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Improving Human Decision-Making with Machine Learning
Hamsa Bastani · Osbert Bastani · Wichinpong Sinchaisri

A key aspect of human intelligence is their ability to convey their knowledge to others in succinct forms. However, current machine learning models are largely blackboxes that are hard for humans to learn from. We study the problem of whether we can design machine learning algorithms capable of conveying their insights to humans in the context of a sequential decision making task. In particular, we propose a novel machine learning algorithm for extracting interpretable tips from a policy trained to solve the task using reinforcement learning. In particular, it searches over a space of interpretable decision rules to identify the one that most improves human performance. Then, we perform an extensive user study to evaluate our approach, based on a virtual kitchen-management game we designed that requires the participant to make a series of decisions to minimize overall service time. Our experiments show that (i) the tips generated by our algorithm are effective at improving performance, (ii) they significantly outperform the two baseline tips, and (iii) they successfully help participants build on their own experience to discover additional strategies and overcome their resistance to exploring counterintuitive strategies.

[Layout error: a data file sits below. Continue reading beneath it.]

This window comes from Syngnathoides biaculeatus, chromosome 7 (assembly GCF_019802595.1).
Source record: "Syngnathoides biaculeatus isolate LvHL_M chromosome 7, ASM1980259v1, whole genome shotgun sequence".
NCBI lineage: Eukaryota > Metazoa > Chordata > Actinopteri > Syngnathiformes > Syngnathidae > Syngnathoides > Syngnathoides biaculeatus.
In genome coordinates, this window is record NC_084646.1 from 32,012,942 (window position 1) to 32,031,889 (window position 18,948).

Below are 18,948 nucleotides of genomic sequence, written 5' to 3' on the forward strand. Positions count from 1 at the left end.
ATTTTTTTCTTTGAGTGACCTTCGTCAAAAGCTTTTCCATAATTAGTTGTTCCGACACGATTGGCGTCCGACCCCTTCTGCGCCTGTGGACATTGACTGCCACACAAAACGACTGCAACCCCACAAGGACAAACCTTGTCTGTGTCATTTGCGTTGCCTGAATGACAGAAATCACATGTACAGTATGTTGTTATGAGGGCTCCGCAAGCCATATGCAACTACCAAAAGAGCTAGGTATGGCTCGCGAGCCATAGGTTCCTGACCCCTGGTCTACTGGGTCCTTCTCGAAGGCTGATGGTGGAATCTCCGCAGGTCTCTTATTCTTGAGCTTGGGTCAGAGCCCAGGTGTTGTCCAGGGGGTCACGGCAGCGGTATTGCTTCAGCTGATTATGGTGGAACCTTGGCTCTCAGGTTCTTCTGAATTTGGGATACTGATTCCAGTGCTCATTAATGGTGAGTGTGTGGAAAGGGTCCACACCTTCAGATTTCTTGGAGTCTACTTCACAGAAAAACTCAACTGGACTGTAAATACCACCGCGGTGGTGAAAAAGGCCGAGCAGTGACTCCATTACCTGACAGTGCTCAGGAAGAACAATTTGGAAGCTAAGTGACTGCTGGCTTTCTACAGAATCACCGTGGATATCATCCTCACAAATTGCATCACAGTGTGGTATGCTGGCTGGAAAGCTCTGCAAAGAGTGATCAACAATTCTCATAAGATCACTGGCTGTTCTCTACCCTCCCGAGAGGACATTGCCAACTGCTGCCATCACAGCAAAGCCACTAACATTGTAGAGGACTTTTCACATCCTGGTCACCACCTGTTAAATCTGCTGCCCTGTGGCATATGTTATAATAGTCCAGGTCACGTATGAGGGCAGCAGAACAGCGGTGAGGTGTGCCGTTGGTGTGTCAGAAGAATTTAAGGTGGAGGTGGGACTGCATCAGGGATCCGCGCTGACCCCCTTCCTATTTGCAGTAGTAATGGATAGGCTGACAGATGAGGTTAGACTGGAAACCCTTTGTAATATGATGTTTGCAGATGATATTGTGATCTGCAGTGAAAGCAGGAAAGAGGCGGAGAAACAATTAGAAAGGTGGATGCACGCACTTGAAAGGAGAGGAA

Author Information

Hamsa Bastani (Wharton)
Osbert Bastani (University of Pennsylvania)
Wichinpong Sinchaisri (Wharton/Berkeley)

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